Saturday, February 22, 2014

Louisiana Lit: Dave Robicheaux and Northern Louisianans


Acadian flag



A refresher on the three states of Louisiana

Back here, I talked about the three states of Louisiana (plus Baton Rouge).

In brief, there are
  • southern Louisiana, of which Acadiana is a large part --> Cajun (by way of France and Canada), creole (by way of Mali and Senegal, perhaps Caribbean), French language, Catholic
  • New Orleans - French, Afro-Caribbean, German, Italian, Catholic
  • northern Louisiana - Arkansas/Mississippi/Texas orientation --> Baptist
  • (Baton Rouge --> LSU and football)

Dave Robicheaux

Dave Robicheaux is the protagonist in 20 books by James Lee Burke. He's a homicide detective in New Iberia, Louisiana. Cajun. Recovering alcoholic. Viet Nam war veteran. A man who marries. A father.


Dave's views on northern Louisianans

I'll let Dave do his own talking on this issue.

From Neon Rain (1987):

 ... he had the flat green eyes and heavy facial bones of north Louisiana hill people. He smelled faintly of dried sweat, Red Man, and talcum powder.  ....

... They were big men, probably Cajuns like myself, but their powerful and sinewy bodies, their tight-fitting, powder-blue uniforms, polished gunbelts and holsters, glinting bullets and revolver butts made you think of backwoods Mississippi and north Louisiana, as though they'd had to go away to learn redneck cruelty.

From Burning Angel (1995):

... When the two guards, both of them narrow-eyed and cheerless piney woods crackers, brought him into the reception room and sat him down in front of a scarred wood table in front of us and slipped another chain around his belly and locked it behind the chair, which was bolted to the floor, I said it would be all right if they waited outside. ...


From A Stained White Radiance (1992):

Two men in suits stepped in front of me, and one of them stiff-armed me in the shoulder with the heel of his hand. ...

'Where you think you're going, buddy?' he said. His breath was rife with the smell of cigars.
'Yeah? Who's that with you? The African para-troopers?' he said.
'He's FBI, you peckerwood shithead,' I said. 'Now, you get the fuck out of my way.'
Mistake, mistake, I thought, even as the words came out of my mouth. Don't humiliate north Louisiana stump-jumpers in front of either their women or the boss man.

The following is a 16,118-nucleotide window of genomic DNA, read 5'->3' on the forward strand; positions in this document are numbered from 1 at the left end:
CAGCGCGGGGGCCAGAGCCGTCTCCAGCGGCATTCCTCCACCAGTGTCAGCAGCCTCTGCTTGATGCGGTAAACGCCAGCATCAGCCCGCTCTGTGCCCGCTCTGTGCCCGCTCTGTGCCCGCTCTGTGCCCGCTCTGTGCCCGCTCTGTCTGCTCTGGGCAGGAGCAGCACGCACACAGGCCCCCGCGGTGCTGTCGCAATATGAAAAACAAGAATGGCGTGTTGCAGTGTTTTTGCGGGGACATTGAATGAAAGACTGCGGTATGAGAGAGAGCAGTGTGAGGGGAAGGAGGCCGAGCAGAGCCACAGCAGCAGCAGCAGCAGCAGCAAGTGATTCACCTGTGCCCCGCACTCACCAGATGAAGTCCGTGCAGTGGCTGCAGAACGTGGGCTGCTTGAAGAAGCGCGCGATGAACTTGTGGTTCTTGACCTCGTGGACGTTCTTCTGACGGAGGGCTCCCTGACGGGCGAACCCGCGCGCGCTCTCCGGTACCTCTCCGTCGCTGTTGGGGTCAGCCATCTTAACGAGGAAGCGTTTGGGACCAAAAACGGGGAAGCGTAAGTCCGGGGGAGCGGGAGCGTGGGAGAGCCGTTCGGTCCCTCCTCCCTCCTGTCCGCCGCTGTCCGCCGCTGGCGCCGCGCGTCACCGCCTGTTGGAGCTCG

Heh, heh, heh, he said "peckerwood"

I'm not sure I ever heard the word peckerwood until I read a hilarious book by Percival Everett, I Am Not Sidney Poitier: A Novel. Dave Robicheaux' reference to peckerwoods reminds me of one of Not Sidney Poitier's misadventures.

Mr. Everett is ruthless in his lampooning of back-back-back-backwoods white folk in the same way some white folks like to characterize black folks. In the book, a black man named Not Sidney Poitier's life seems to roll out in vignettes of Sidney Poitier movies. In the example below, he was arrested for, more or less, driving while black in rural Georgia:
Once you leave Atlanta, you're in Georgia. 

... a flashing blue bubble atop a black and white county sheriff's patrol car. I watched as the nine-foot tall, large-headed, large-hatted, mirror-sunglassed manlike thing unfolded from his car, closed his door, and walked toward me - one hairy-knuckled suitcase of a hand resting on his insanely large and nasty-looking pistol, the knuckles of the other hand dragging on the ground.

.... Before I could whistle Dixie .... there were three more black and white patrol cars and similarly brown-shirt-clad miscreants swinging their long arms around me.* There was a lot of whooping and chattering and hoo-hahing and head-scratching about whether my license was phony, about whether my car was stolen, it was just too clean, ..... 

... I was taken to the town of Peckerwood, the county seat of the county of the same name .... We rolled through pine trees across spiderwebbed and cracked asphalt deeper into the county's colon. We stopped finally at the farm. Shacks and more shacks, rows of dusty nothing, with many trees that managed to provide no shade at all. 

"What do they grow here?" I asked no one in particular, but for some stupid reason said it aloud. 

"This here is a dirt farm, boy," a mirror-lensed set of eyes shouted at me. "Our dirt crop ain't what it used to be and it never was!" That's what I finally figured out he said. It sounded like: "Dis chere a dir farm, boi. Aw dir crop ain't wha eah yoost to be, but den tit neber wa." .... 
    

*If Dave's sidekick, Clete Purcel, had been there, he would have said they were swinging their dicks around.  

 

Getting back to Dave

I leave you to draw your own conclusions about what South Louisianan Dave Robicheaux thinks of North Louisianans.


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